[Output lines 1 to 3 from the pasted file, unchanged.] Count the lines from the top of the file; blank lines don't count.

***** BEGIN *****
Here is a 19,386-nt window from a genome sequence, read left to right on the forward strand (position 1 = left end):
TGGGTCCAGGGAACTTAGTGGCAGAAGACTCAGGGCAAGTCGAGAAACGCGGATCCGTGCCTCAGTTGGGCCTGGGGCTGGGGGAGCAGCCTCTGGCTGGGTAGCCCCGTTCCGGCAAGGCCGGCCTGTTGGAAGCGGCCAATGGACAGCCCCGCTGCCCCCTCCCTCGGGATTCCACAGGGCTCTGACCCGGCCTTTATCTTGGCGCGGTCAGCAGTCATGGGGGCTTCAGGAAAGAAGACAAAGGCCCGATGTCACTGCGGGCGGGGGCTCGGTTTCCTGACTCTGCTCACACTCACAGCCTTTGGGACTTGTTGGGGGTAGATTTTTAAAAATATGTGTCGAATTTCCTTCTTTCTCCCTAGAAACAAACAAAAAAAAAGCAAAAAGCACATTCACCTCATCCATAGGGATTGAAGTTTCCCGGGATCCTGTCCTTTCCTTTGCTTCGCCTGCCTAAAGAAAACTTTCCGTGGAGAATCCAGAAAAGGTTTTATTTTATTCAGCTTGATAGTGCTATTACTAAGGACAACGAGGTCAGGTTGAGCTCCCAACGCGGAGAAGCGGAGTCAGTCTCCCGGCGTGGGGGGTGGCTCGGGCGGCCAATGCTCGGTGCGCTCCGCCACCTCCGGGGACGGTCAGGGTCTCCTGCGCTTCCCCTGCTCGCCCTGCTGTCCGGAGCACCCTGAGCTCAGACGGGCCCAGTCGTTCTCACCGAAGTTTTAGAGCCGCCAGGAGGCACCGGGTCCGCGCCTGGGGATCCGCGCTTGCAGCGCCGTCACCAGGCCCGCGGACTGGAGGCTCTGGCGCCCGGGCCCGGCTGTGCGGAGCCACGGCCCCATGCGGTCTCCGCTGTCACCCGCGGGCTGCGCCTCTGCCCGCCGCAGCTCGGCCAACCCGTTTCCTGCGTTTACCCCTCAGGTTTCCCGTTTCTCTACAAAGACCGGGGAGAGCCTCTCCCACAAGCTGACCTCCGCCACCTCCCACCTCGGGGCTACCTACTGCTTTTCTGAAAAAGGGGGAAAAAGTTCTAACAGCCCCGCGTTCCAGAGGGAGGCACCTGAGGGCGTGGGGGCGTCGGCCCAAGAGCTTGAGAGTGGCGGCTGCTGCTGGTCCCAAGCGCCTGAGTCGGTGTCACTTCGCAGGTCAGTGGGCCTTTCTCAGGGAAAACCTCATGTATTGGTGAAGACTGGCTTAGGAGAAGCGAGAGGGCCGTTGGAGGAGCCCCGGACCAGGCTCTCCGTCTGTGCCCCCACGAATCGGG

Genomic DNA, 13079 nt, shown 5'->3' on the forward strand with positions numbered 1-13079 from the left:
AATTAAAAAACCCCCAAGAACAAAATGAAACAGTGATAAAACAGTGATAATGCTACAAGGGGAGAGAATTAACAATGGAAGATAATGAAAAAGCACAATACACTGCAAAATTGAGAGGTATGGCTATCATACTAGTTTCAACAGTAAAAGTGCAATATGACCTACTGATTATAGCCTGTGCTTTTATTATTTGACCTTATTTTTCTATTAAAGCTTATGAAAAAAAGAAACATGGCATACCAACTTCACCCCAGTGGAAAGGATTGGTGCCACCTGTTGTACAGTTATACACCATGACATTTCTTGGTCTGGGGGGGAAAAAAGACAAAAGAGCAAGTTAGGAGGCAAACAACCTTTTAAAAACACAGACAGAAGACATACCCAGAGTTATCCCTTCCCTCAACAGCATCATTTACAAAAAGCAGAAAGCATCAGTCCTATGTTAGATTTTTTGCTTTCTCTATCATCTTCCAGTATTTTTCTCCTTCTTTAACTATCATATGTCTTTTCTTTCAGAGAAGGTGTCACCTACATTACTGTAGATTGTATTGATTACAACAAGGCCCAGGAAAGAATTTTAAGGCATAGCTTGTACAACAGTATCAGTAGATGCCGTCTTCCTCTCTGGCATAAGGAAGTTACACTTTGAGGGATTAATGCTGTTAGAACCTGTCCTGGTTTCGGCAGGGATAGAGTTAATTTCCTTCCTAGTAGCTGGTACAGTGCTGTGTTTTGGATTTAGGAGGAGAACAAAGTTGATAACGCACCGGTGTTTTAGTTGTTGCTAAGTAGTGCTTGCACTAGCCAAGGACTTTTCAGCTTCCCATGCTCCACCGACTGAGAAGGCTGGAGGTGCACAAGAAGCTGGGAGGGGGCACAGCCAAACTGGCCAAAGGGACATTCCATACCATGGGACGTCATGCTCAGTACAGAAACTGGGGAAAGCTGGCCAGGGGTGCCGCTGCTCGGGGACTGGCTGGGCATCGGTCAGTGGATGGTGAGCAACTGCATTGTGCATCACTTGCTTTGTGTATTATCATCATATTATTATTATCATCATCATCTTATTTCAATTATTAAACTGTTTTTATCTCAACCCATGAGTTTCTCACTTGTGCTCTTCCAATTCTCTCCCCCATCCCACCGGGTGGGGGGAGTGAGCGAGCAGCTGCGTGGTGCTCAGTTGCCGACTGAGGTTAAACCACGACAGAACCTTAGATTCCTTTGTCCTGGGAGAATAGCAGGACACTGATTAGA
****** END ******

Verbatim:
Here is a 19,386-nt window from a genome sequence, read left to right on the forward strand (position 1 = left end):
TGGGTCCAGGGAACTTAGTGGCAGAAGACTCAGGGCAAGTCGAGAAACGCGGATCCGTGCCTCAGTTGGGCCTGGGGCTGGGGGAGCAGCCTCTGGCTGGGTAGCCCCGTTCCGGCAAGGCCGGCCTGTTGGAAGCGGCCAATGGACAGCCCCGCTGCCCCCTCCCTCGGGATTCCACAGGGCTCTGACCCGGCCTTTATCTTGGCGCGGTCAGCAGTCATGGGGGCTTCAGGAAAGAAGACAAAGGCCCGATGTCACTGCGGGCGGGGGCTCGGTTTCCTGACTCTGCTCACACTCACAGCCTTTGGGACTTGTTGGGGGTAGATTTTTAAAAATATGTGTCGAATTTCCTTCTTTCTCCCTAGAAACAAACAAAAAAAAAGCAAAAAGCACATTCACCTCATCCATAGGGATTGAAGTTTCCCGGGATCCTGTCCTTTCCTTTGCTTCGCCTGCCTAAAGAAAACTTTCCGTGGAGAATCCAGAAAAGGTTTTATTTTATTCAGCTTGATAGTGCTATTACTAAGGACAACGAGGTCAGGTTGAGCTCCCAACGCGGAGAAGCGGAGTCAGTCTCCCGGCGTGGGGGGTGGCTCGGGCGGCCAATGCTCGGTGCGCTCCGCCACCTCCGGGGACGGTCAGGGTCTCCTGCGCTTCCCCTGCTCGCCCTGCTGTCCGGAGCACCCTGAGCTCAGACGGGCCCAGTCGTTCTCACCGAAGTTTTAGAGCCGCCAGGAGGCACCGGGTCCGCGCCTGGGGATCCGCGCTTGCAGCGCCGTCACCAGGCCCGCGGACTGGAGGCTCTGGCGCCCGGGCCCGGCTGTGCGGAGCCACGGCCCCATGCGGTCTCCGCTGTCACCCGCGGGCTGCGCCTCTGCCCGCCGCAGCTCGGCCAACCCGTTTCCTGCGTTTACCCCTCAGGTTTCCCGTTTCTCTACAAAGACCGGGGAGAGCCTCTCCCACAAGCTGACCTCCGCCACCTCCCACCTCGGGGCTACCTACTGCTTTTCTGAAAAAGGGGGAAAAAGTTCTAACAGCCCCGCGTTCCAGAGGGAGGCACCTGAGGGCGTGGGGGCGTCGGCCCAAGAGCTTGAGAGTGGCGGCTGCTGCTGGTCCCAAGCGCCTGAGTCGGTGTCACTTCGCAGGTCAGTGGGCCTTTCTCAGGGAAAACCTCATGTATTGGTGAAGACTGGCTTAGGAGAAGCGAGAGGGCCGTTGGAGGAGCCCCGGACCAGGCTCTCCGTCTGTGCCCCCACGAATCGGG

Genomic DNA, 13079 nt, shown 5'->3' on the forward strand with positions numbered 1-13079 from the left: